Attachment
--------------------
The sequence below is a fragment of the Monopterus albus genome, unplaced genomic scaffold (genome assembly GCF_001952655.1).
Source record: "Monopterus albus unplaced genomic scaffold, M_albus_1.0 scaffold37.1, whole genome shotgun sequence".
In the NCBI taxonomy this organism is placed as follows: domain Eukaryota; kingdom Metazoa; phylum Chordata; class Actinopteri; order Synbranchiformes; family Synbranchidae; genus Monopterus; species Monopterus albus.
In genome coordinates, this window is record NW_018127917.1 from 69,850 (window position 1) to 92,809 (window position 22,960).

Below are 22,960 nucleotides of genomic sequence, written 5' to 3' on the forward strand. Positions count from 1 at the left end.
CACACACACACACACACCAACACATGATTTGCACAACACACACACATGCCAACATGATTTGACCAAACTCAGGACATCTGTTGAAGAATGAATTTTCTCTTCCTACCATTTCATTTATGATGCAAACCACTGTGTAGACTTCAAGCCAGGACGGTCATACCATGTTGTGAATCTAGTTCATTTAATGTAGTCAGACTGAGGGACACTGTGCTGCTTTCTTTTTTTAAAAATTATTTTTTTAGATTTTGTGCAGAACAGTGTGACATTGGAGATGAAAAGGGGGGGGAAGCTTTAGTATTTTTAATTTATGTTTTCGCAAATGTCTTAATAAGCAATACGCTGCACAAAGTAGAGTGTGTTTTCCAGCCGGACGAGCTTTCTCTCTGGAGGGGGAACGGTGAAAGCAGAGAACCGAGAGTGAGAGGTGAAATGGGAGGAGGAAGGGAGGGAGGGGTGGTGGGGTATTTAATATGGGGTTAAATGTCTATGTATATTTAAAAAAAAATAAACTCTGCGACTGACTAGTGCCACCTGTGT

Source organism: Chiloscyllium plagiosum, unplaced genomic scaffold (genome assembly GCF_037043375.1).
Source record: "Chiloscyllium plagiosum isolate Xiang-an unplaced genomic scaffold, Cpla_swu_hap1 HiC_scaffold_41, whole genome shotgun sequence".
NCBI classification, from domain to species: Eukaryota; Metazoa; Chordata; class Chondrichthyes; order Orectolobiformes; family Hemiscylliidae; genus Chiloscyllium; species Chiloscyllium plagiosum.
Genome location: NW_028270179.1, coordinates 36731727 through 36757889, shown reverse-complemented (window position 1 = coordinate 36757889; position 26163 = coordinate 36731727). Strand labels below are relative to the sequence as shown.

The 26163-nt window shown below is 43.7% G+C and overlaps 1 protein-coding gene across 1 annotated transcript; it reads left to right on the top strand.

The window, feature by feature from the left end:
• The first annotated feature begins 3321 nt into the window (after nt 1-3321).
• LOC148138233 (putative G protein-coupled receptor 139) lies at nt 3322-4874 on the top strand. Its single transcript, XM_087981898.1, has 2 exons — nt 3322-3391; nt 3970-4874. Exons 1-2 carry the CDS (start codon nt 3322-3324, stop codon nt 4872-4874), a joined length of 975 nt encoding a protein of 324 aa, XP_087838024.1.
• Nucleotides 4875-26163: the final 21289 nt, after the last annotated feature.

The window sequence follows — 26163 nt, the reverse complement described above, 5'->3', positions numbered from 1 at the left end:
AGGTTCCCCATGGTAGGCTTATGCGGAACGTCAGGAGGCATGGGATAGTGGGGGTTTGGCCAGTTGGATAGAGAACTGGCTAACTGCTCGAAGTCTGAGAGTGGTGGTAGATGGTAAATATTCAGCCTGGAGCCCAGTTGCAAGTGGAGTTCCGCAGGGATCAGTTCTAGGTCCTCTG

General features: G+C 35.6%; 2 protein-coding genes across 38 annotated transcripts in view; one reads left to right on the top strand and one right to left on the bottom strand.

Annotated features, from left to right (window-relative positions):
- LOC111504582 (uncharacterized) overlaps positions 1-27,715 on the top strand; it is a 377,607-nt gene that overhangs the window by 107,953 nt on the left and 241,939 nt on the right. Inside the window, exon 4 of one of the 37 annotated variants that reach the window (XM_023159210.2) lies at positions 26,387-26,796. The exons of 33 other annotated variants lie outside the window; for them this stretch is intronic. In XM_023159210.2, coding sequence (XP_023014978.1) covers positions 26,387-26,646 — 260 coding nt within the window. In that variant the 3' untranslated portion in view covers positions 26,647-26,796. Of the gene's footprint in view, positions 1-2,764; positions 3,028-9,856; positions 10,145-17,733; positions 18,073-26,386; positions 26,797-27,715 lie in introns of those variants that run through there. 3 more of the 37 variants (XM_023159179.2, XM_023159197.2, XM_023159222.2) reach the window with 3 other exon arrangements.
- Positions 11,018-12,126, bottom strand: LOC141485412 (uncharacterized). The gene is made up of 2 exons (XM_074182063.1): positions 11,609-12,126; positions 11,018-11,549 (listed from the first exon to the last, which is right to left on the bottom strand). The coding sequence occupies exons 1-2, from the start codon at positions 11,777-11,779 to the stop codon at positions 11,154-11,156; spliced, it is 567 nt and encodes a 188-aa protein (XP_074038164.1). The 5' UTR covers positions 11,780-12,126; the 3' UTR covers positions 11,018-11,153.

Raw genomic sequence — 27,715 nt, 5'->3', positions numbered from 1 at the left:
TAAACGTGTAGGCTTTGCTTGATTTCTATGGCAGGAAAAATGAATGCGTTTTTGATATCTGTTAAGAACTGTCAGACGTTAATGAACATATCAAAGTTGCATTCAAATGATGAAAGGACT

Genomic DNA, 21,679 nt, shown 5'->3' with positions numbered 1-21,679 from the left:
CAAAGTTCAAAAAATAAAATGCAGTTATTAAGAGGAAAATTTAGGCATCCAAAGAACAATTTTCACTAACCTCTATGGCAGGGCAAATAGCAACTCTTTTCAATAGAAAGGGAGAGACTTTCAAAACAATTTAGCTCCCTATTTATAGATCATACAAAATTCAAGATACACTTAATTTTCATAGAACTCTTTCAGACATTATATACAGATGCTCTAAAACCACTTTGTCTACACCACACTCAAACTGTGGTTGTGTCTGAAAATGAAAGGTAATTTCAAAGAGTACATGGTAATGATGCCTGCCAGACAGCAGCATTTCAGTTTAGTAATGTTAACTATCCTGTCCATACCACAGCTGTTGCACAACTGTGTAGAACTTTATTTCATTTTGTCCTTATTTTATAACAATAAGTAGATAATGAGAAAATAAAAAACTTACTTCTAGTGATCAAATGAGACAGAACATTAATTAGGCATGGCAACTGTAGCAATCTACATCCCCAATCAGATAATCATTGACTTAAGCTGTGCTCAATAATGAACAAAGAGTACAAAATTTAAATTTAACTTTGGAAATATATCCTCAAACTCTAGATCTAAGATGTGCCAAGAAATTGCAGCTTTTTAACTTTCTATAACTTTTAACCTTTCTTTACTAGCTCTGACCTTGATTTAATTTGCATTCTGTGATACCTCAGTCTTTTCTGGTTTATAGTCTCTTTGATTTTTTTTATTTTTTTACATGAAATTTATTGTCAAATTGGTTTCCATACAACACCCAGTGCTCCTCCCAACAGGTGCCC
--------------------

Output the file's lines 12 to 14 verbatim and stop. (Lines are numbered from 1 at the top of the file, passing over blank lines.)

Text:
The window, feature by feature from the left end:
• The first annotated feature begins 3321 nt into the window (after nt 1-3321).
• LOC148138233 (putative G protein-coupled receptor 139) lies at nt 3322-4874 on the top strand. Its single transcript, XM_087981898.1, has 2 exons — nt 3322-3391; nt 3970-4874. Exons 1-2 carry the CDS (start codon nt 3322-3324, stop codon nt 4872-4874), a joined length of 975 nt encoding a protein of 324 aa, XP_087838024.1.